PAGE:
What Celebrity Deaths Can Teach Us About Life

The tragic suicides of cultural icons should give us something to think about.

Posted Jun 08, 2018

For anyone tuned in to celebrity news and pop culture, this week has been devastating. First, shockwaves rippled through the fashion industry following the announcement of designer Kate Spade’s death by suicide. Then, just a few days later, the world learned that renowned chef, author, and travel host, Anthony Bourdain, took his life as well. News networks and social media channels are buzzing with accounts of these celebrity deaths, and reactions appear to range from deep sadness to deep rage. Unable to reconcile their impressions of these two individuals with the realities of suicide, many people are left wondering how these famous, successful, materially wealthy icons could make the decision to take their own lives. Though all suicides leave a trail of desperate loss and confusion in their wake, celebrity suicides make a particularly palpable imprint.

In a culture that idolizes celebrities and holds fame and fortune high on the aspirational totem pole, the notion that someone who’s reached those heights would choose to end it all is incomprehensible. Looking out on the social media landscape, it’s plain to see the fractures in our understanding of this seeming paradox. While we demonstratively mourn celebrities like Spade and Bourdain, we continue to elevate and obsess over others. We use social media to express our sadness and confusion, and to send messages of support and hope to anyone who might be struggling with depression or contemplating suicide; yet this same media is at the root of a sense of disillusionment, discontentment, and disconnection plaguing our culture.

When it comes to suicide, there are always more questions than answers, and none of us—no matter how familiar with suicide or the person who carries it out may be—can fully comprehend the complex reasoning of someone who decides that life is no longer worth living. Our confusion and devastation can be catalysts for growth, helping us become a true source of support for anyone considering taking their lives, and allowing us to move more mindfully through the uncertainties of our own lives. But we have to be willing to listen and learn.

 Celebrities, no matter how rich or famous they may be, are bound by the human condition. Their external circumstances might be exceptional, but their internal experience is commonplace; they suffer and struggle like the rest of us. They’re subject to the same emotions we all feel, and no amount of money or success can exempt them from the realities of living a human experience with a human brain. Like the rest of us, celebrities are tasked with making meaning out of their lives and making their way through the challenges they encounter. And though we might be inclined to think that their material wealth and celebrity status make all of this easier for them, for some it may do just the opposite. Many celebrities have spoken openly about the sense of alienation and meaninglessness that can come from achieving such status. Being at the top, it turns out, can be extraordinarily lonely.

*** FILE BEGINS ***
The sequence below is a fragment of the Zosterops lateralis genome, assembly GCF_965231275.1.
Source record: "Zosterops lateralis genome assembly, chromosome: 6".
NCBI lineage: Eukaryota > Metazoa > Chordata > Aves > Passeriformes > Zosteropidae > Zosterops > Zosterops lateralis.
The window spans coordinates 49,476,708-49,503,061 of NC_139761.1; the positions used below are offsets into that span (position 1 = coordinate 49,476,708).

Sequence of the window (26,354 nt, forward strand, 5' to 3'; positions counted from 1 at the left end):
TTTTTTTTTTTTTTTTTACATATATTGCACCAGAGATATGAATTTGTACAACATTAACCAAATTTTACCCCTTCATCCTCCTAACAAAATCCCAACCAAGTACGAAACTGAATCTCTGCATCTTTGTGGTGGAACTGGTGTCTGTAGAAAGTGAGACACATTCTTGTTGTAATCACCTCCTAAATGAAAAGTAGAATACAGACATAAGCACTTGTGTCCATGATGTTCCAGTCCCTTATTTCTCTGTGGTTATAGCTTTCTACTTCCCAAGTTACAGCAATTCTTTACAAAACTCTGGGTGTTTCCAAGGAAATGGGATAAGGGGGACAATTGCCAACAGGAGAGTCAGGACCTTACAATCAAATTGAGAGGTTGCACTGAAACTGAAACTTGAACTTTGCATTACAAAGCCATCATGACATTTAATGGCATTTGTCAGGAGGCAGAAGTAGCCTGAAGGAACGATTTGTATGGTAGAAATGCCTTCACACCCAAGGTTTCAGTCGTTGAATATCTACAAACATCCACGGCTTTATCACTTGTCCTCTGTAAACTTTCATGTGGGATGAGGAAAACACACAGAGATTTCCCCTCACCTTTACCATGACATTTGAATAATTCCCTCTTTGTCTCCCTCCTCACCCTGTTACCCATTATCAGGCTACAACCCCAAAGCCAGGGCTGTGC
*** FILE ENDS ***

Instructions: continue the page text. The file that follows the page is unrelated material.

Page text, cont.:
We may not be able to relate to the experience of being rich and famous, but we can certainly relate to being human. And the truth is, being human can be hard—especially if we feel we must bear the weight of that difficulty on our own, and even more so when we believe it will never get easier. Celebrity suicides are a stark reminder that when the inner world is in anguish, the material world stops mattering. Fame and wealth, our culture’s crowning achievements, can’t possibly be the panacea to all our worldly problems if people who attain them still choose to leave this world.

If we care to, we can learn from these tragic deaths and transmute our grief into action. We can translate our sadness and confusion into a solid sense of commitment—to be a source of compassion and understanding for anyone who suffers, and to shift out of the distorted lines of thinking which convince us that external rewards yield internal peace and happiness. While we post about our shock and sadness on social media, we can also remind ourselves to look up and connect with the people around us. We can create authentic connections and make our real-life relationships a priority. We can remind ourselves that we’re all in this confusing soup of life together. We can center ourselves in the understanding that suffering is universal, and that asking for support is a powerful act of strength through vulnerability.